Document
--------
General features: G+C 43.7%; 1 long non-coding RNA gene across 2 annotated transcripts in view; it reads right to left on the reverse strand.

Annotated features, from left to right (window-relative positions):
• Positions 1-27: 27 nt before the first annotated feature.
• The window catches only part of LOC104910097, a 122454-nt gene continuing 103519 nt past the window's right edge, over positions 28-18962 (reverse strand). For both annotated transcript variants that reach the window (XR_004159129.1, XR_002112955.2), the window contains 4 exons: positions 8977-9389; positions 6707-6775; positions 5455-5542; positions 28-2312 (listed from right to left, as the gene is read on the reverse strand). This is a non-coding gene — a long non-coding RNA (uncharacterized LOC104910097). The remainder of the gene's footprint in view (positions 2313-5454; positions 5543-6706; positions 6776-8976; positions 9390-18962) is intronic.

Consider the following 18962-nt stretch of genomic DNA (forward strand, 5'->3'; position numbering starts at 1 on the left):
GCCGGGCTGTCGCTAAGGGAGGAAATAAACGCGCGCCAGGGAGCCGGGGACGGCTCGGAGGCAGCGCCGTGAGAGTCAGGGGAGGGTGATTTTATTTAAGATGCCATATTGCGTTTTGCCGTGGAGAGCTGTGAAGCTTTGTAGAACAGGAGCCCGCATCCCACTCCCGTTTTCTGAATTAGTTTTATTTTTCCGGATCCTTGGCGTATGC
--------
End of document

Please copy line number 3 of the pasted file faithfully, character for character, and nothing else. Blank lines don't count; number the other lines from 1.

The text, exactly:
• Positions 1-27: 27 nt before the first annotated feature.